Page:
The Cocooned High-Rises Of Hong Kong – Design You Trust

The Cocooned High-Rises Of Hong Kong


Cherry Street Cocoon, Hong Kong. Photograph: Peter Steinhauer

A 20+ year collection of photographs documenting Hong Kong’s hauntingly beautiful construction sites encaged (cocooned!) in bamboo scaffolding, draped in brightly hued material.

Since 1993, Peter Steinhauer has documented the many facets of Asian culture, with a keen eye for architecture, urban landscape and man-made structures and environments. On his first visit to Hong Kong in 1994, arriving at the old Kai Tak International Airport, Steinhauer noticed a very large structure encaged in bamboo and swathed in yellow material–standing out beneath a canopy of clouds, glowing against the monochromatic, urban skyline. Hong Kong is the final stronghold of the bamboo scaffolders who once practiced their trade at construction sites throughout Asia.

Reproduced in this collectible book are one hundred remarkable images that reflect Steinhauer’s fascination with these hauntingly beautiful and monumental edifices, their bamboo scaffolding draped in brightly hued swathing. The title Cocoons is a natural choice for this body of work celebrating the giant wrapped, cocoon-like structures, later to be unveiled ceremoniously, revealing for the first time the brand-new façades.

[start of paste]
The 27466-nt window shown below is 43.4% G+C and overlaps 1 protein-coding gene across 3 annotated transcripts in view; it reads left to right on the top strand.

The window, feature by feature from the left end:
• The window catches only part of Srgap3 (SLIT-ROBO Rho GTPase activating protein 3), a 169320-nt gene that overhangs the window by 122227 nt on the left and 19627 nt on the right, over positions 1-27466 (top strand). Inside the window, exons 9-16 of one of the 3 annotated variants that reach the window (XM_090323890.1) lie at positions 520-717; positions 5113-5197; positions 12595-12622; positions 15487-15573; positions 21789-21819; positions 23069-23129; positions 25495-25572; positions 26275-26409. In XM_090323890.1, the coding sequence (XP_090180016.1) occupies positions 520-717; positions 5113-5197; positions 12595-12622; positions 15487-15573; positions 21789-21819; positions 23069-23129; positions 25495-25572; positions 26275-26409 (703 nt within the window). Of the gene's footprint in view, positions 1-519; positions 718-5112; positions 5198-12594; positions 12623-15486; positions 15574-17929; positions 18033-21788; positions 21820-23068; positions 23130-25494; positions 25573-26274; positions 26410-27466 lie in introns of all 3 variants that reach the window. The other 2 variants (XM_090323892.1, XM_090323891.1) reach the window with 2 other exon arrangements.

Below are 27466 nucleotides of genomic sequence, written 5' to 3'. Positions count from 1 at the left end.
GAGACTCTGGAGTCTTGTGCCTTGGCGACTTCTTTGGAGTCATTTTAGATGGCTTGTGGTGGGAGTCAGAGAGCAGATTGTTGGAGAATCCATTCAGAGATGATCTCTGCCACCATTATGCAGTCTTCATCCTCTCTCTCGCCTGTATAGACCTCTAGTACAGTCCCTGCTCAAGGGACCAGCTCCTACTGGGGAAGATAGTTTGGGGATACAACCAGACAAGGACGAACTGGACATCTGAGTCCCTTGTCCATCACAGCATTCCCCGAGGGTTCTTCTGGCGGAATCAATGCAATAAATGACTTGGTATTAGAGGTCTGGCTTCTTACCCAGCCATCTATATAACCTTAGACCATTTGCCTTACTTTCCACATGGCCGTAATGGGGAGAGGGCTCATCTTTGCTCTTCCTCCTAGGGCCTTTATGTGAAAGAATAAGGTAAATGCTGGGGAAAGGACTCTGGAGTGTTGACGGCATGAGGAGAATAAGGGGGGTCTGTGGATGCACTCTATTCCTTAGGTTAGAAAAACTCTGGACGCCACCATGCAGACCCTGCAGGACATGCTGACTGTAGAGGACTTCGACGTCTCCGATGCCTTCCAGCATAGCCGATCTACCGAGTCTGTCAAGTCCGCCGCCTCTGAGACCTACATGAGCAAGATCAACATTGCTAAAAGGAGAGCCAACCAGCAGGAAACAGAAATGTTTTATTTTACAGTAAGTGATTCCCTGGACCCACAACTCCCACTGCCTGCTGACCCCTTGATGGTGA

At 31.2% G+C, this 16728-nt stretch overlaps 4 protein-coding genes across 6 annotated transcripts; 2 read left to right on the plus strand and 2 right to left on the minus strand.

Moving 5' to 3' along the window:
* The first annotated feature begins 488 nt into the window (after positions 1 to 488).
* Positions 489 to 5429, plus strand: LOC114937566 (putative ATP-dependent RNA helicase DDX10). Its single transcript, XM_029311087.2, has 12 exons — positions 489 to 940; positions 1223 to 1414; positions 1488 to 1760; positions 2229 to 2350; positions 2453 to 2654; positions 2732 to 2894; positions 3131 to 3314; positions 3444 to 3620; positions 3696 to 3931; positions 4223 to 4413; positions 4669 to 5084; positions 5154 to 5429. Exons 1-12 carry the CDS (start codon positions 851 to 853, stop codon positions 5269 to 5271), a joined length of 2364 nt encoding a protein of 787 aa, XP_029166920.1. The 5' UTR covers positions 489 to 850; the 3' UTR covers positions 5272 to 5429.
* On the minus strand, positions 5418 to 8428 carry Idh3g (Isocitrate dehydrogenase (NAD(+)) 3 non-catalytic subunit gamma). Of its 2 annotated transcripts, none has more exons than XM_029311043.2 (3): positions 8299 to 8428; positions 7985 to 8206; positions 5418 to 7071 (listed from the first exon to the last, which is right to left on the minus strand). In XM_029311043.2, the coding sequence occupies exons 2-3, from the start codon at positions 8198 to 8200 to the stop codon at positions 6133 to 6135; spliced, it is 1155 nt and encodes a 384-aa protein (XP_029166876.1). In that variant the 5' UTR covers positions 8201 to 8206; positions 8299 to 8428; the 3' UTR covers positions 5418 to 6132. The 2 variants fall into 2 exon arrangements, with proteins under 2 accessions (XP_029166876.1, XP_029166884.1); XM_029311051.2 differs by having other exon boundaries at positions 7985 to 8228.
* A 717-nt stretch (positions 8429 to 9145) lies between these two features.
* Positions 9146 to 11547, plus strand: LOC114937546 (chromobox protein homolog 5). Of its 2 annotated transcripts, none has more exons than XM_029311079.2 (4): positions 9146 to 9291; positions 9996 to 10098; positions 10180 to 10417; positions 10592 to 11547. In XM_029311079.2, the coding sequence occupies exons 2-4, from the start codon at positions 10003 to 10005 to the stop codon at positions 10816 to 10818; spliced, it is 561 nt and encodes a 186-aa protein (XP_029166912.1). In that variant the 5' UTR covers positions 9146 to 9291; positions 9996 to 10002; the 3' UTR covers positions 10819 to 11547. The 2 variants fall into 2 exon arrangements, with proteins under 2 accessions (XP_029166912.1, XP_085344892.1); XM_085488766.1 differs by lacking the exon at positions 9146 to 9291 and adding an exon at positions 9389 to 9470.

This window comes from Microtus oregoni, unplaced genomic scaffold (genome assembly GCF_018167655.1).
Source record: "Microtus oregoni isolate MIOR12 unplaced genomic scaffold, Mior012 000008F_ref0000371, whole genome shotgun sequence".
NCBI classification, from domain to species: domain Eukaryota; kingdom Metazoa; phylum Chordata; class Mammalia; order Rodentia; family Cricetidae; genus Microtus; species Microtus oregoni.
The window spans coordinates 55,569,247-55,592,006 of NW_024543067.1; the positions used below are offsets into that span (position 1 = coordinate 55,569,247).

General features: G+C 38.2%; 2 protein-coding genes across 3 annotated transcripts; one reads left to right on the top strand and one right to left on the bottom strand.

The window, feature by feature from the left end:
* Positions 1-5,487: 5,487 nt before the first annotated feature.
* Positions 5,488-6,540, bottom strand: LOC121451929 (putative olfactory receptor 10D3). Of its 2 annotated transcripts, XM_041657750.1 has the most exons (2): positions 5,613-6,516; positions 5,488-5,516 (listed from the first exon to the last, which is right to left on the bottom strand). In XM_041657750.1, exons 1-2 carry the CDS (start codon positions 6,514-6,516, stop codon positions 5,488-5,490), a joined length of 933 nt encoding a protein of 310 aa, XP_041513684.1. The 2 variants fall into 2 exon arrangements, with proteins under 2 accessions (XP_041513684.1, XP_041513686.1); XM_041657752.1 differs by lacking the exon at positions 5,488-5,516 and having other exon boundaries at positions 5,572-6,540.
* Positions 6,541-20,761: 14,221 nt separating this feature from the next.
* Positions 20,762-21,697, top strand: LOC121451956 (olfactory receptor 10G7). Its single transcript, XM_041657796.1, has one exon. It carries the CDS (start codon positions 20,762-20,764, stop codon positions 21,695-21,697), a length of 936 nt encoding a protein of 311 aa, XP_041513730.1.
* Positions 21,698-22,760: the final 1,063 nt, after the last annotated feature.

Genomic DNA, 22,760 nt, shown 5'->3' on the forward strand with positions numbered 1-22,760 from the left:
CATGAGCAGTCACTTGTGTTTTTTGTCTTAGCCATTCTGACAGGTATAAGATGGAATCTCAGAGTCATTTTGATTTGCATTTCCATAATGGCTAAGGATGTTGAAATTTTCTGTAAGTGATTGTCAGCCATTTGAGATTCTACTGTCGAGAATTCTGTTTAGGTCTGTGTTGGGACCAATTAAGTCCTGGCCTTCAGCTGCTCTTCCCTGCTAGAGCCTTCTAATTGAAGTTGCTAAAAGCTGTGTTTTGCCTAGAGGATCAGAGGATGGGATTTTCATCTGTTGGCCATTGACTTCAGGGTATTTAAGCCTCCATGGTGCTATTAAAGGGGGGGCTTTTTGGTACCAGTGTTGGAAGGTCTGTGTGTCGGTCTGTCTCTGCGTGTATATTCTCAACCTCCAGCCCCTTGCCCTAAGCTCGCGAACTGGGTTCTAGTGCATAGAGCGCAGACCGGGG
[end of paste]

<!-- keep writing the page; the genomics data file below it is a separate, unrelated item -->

Peter Steinhauer is an award-winning photographer whose work has been published in the monographs, Vietnam: Portraits and Landscapes (2002) and Enduring Spirit of Vietnam (2007; foreword by Michael Kenna), named Best Photography Book of the Year by PDN. Represented by leading international galleries, his work is held in museums and in private, corporate and embassy collections. Born in Boulder, CO, Steinhauer lived in Asia for 20 years. He currently resides in San Francisco, CA.

More: Cocoons by Peter Steinhauer h/t: guardian

Orange Cocoon #2, Hong Kong, 2009

On visiting Hong Kong, Peter Steinhauer was fascinated by the intriguing buildings wrapped in bamboo scaffolding and coloured materials. Buildings would be encased in these “cocoons” for months while construction work was going on, to stop debris from falling on the street below.

Quarry Bay Cocoon, Hong Kong, 2013

Steinhauer says: “A coloured, semi-transparent nylon mesh material of different colours was on buildings being built or under renovation. A solid, dark-green, and opaque material was applied to buildings being demolished.”

Green-Orange Cocoon, Hong Kong, 2013

Four Blue Cocoons, Hong Kong, 2009

White Cocoon and Lights, Hong Kong, 2011

T5-T6 Cocoon, Hong Kong, 2011

Aqua Cocoon Cage #2, Hong Kong, 2012

Cocoon and Cranes, Hong Kong, 2008

Yellow Cocoon #2, Hong Kong, 2011

Green Cocoon Walls, Hong Kong, 2010

Calvin Klein Caged, Hong Kong, 2008

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